#### Vectors in the Complex Plane

The complex plane is the geometric representation of C, the set of all complex numbers. While R (the set of all real numbers) is contained within a one-dimensional space, a complex number has two parts: the real part and the imaginary part. If z is a complex number, the real part of z is represented as ℜ(z) and the imaginary part as ℑ(z). Each of these two parts take up one of the axes in the coordinate plane. By convention, the x-axis contains the real part and the y-axis contains the imaginary part. Thus, any complex number z can be writted as x + iy, or as the vector (x, y) in the complex plane.

#### Polar Coordinates in the Complex Plane

As with the real coordinate plane , we can represent a complex vector with polar coordinates. Based on the definition of the complex exponential function, we choose the following form, where r is the radius and θ is the angle from the positive x-axis.:

```z = r e^(iθ)
```

This is because the complex exponential has the following form:

```e^(x + iy) = (e^x)(cos y + i sin y)
```

This gives us the following x- and y-coordinates, which are familiar from elementary vector analysis:

```x = r cos θ
y = r sin θ
```

We also note that r is the modulus, or length |z| of the complex number z. This will become useful shortly.

#### Operations in the Complex Plane

Addition and subtraction of vectors in the complex plane works as normal for vectors -- add the x- and y-components of the vectors to find the resultant. This mirrors (as it should) the addition and subtraction of complex numbers, where the real and imaginary parts never mix.

The polar form of the complex number becomes useful when we multiply the vectors. If we have the following two complex numbers:

```z = ρ e^(iθ)
w = σ e^(iφ)
```

Then their product is:

```z*w = ρ*σ e^(i(θ + φ))
```

Thus the modulus of the product is the product of the moduli, and the angle of the product is the sum of the angles of the factors. How elegant! We see also that multiplication by i itself is the equivalent of a 90 degree rotation (counterclockwise) of the number-vector in the plane.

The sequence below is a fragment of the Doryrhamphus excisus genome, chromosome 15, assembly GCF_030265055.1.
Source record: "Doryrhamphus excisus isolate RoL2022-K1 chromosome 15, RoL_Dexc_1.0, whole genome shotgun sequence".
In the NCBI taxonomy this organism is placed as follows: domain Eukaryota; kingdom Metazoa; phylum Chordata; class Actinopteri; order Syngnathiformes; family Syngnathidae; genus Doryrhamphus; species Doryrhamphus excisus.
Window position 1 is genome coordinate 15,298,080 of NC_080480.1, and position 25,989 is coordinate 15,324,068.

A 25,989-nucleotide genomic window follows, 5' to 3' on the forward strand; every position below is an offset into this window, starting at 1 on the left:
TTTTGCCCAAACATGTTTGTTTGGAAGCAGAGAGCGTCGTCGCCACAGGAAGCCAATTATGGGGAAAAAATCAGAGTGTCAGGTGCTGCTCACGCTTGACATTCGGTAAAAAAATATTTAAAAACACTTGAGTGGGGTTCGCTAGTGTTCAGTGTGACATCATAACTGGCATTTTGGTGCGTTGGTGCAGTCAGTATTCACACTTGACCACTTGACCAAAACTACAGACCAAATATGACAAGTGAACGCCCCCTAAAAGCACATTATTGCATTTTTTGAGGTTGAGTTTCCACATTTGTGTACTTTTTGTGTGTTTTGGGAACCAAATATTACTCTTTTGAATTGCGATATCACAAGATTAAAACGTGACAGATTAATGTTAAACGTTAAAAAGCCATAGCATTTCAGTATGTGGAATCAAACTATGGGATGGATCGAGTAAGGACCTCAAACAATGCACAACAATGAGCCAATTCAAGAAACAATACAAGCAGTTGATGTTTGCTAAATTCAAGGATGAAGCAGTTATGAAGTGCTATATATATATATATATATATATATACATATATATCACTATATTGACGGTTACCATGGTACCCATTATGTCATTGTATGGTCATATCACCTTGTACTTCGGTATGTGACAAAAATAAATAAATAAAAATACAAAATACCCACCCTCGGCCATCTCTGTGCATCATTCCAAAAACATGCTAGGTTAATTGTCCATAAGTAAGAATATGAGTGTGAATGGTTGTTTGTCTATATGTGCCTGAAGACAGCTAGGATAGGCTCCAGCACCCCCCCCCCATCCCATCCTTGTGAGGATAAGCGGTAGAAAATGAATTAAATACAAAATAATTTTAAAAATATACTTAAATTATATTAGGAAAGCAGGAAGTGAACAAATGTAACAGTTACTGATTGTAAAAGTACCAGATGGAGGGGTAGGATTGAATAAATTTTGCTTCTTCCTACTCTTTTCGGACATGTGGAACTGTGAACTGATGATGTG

#### Functions in the Complex Plane

When dealing with real functions, we noticed that a function f(x) = y mapped R into R. Thus, since the input and output of a real function are both one-dimensional, we can represent the input and output in the x-y coordinate plane. Unfortunately, this is not quite the case with complex functions. Representing a complex-valued function of a complex variable would require a 4-dimensional space, which is hard to come by (unless you make a movie of the function.) Integration in the complex plane then necessarily takes the form of a line integral, because a path must be defined along which to integrate. As with other functions of vectors, the x-axis simply will not do. Also, derivatives of complex functions must follow the Cauchy-Riemann Equations, a set of differential equations relating the partial derivatives of complex functions.

#### References

George Cain. Complex Analysis. http://www.math.gatech.edu/~cain/winter99/complex.html

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